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Rag & Bone and artist Alex Yanes collaborate on fashion-and-art mash-up in Venice

Rag & Bone - Venice Mural

Miami-based artist Alex Yanes created a colorful new mural at the Rag & Bone store in Venice, bringing together art and fashion.

(Sarah Hummert / Rag & Bone)

The vibrant, pop-arty work of Miami-based artist Alex Yanes features cartoonish characters that could pass as stars of an animated television series, or in fashion realms, call to mind the playful creations of Los Angeles designer Jeremy Scott.

Yet it is Rag & Bone, Marcus Wainwright and David Neville’s New York-based brand, known for quietly cool streetwear and a history of supporting street art, that commissioned the 38-year-old Yanes to create an installation on an exterior wall of its boutique on Abbot Kinney Boulevard. The project is an extension of the 5-year-old Houston Project, a monthly rotation of murals by street artists created on one side of the company’s Soho store in New York.

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For the Record
April 1, 12:43 p.m.: This post misspells Swizz Beatz’ name as Swiss Beatz. It also says artist Alex Yanes is crafting a totem pole to donate to Robert F. Kennedy Elementary School; the pole is to be donated to the Robert F. Kennedy Community Schools.
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Expected to be unveiled today, “So Far So Good” took about a month to complete and is the largest and most permanent piece created by the artist to date, spanning about 70 feet in width and 13 feet in height. It will be on display for two years. Yanes previously created short-term, in-store works for companies such as Adidas, Vans and Neiman Marcus. His work is also available at Thinkspace Gallery in Culver City.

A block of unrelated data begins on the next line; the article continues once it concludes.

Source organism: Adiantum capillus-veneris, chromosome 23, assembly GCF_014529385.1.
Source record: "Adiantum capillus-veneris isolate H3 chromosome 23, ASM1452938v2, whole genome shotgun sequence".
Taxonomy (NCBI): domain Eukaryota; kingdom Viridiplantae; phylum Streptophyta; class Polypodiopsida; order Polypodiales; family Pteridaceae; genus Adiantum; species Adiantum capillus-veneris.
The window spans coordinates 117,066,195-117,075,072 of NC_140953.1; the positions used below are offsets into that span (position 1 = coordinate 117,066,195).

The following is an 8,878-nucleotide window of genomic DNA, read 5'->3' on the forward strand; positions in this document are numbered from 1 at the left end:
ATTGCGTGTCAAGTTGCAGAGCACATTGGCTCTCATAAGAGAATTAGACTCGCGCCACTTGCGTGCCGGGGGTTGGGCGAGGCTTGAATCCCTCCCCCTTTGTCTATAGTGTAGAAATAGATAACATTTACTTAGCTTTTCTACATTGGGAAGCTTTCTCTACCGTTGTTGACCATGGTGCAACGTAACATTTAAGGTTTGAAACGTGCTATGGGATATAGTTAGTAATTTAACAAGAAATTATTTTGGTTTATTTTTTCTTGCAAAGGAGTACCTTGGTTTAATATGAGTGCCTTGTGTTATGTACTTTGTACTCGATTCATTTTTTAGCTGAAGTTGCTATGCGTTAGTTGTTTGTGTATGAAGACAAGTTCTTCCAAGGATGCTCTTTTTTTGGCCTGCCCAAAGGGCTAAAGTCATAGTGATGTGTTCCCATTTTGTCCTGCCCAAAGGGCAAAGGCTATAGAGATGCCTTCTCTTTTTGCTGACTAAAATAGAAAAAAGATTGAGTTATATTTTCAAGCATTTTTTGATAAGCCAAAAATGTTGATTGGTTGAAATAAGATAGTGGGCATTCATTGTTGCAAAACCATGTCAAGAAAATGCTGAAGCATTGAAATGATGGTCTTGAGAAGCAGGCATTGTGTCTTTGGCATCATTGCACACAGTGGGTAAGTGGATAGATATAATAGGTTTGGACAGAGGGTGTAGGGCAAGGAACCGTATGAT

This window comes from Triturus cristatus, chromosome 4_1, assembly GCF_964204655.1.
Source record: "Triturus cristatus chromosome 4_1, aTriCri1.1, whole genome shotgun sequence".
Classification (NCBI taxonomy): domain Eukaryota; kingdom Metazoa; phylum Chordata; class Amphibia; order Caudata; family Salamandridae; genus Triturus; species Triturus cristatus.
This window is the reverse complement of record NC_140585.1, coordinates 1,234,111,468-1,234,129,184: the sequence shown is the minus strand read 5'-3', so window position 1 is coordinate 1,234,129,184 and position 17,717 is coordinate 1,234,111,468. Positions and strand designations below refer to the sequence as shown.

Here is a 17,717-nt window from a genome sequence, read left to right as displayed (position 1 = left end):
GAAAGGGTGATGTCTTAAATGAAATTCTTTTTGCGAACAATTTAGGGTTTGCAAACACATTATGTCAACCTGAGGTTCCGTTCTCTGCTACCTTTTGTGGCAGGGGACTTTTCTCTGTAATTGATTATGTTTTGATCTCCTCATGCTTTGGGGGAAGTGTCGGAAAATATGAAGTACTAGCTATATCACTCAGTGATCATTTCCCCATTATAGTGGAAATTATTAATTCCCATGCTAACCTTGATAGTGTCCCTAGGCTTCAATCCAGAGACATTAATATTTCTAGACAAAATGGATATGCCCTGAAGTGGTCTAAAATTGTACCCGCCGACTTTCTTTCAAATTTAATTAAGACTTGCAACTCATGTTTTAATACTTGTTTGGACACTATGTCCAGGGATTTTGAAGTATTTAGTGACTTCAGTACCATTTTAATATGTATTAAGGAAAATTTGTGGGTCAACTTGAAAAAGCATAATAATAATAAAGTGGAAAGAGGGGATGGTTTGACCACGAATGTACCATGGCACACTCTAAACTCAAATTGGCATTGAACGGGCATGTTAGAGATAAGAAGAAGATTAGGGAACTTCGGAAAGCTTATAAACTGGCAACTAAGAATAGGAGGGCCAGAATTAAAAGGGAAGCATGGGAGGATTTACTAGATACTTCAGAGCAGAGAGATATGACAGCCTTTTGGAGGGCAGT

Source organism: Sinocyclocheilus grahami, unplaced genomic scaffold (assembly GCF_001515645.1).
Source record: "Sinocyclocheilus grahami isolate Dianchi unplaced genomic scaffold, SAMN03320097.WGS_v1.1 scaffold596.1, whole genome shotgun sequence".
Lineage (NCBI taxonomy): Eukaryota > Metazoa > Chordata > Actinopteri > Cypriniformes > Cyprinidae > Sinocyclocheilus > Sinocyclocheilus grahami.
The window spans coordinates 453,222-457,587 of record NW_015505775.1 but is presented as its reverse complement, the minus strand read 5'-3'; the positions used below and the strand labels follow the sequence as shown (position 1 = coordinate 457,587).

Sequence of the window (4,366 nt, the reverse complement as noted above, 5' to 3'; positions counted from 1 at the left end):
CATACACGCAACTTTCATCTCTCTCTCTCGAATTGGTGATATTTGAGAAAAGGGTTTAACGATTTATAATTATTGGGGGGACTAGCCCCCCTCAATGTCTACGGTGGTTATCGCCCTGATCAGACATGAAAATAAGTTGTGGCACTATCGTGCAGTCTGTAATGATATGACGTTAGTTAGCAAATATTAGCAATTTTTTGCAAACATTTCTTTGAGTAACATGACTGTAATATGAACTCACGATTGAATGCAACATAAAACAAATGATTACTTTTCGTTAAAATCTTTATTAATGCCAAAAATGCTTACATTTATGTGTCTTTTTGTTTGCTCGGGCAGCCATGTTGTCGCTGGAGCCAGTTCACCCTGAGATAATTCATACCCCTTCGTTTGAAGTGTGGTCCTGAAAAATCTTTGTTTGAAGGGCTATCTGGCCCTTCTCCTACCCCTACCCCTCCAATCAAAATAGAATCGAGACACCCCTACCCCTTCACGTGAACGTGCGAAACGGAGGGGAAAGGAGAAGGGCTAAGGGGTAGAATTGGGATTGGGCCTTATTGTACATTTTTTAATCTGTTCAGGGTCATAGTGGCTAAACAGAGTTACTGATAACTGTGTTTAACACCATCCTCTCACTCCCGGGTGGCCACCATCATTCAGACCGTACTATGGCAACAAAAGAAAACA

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Rag & Bone - Venice Mural

A look at the mural painted by Miami-based artist Alex Yanes on the wall of the Rag & Bone store on Abbot Kenney Boulevard in Venice.

(Sarah Hummert / Rag & Bone)

A layered collage of hand-painted, die-cut wood panels mounted onto the brick store exterior, the Venice piece includes palm tree and ocean wave motifs, sparked by Yanes’ upbringing in Miami, but equally at home in L.A. The artist’s signature pieced wood creations were originally inspired by California skate culture.

“I grew up skateboarding, but we didn’t have much of a skate scene or skate parks in Miami, so I would buy [San Francisco-based] Thrasher magazines, and everything was so California,” says Yanes. “I brought the issues home and said, ‘Hey dad, can we build one of these skate ramps?’ So I started working with wood. And I always liked to draw and paint. During my senior year of high school, a friend suggested that I cut one of my characters out of wood and that was when the skateboard [culture] and the art merged. I still do my work with the same, basic woodworking tools you would use to build a skate ramp.”

Yanes is fast gaining a star following thanks in part to Miami nightclub magnate David Grutman, an avid collector of the artist’s work, who showcased Yanes’ work for the celebrity guests frequenting his Sunset Islands mansion. Clients include Lenny Kravitz, Paris Hilton, and Alicia Keys and Swiss Beatz, who purchased a piece for their son, Genesis. In February 2015, just after moving into their Hidden Hills home, Kanye West and Kim Kardashian West tried to order a piece in time for Valentine’s Day, but Fidelity Investments snapped it up first, according to the artist.

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“I’m honored that Rag & Bone chose me to do this,” he continues. “I never thought I’d get to leave a piece of me out here in Venice, [the site of] everything I grew up wanting to emulate. ‘So Far So Good’ has to do with not giving up on your dreams. Looking back, all these people told me I could never achieve this. That I’d starve or go crazy. But so far so good. I’m doing all right.”

Upcoming projects include designing a print for an oversized swan pool float by L.A. company Funboy and crafting a totem pole out of hand-painted, stacked oil drums to donate to Robert F. Kennedy Elementary School in L.A. in May, through a program by Santa Monica-based Branded Arts.

At a time when some worry that the growing commercialization of Abbot Kinney’s retail strip is erasing the neighborhood’s arty authenticity, the message behind this multimedia installation may point to a happy new medium where emerging art and global fashion brands coexist.

image@latimes.com


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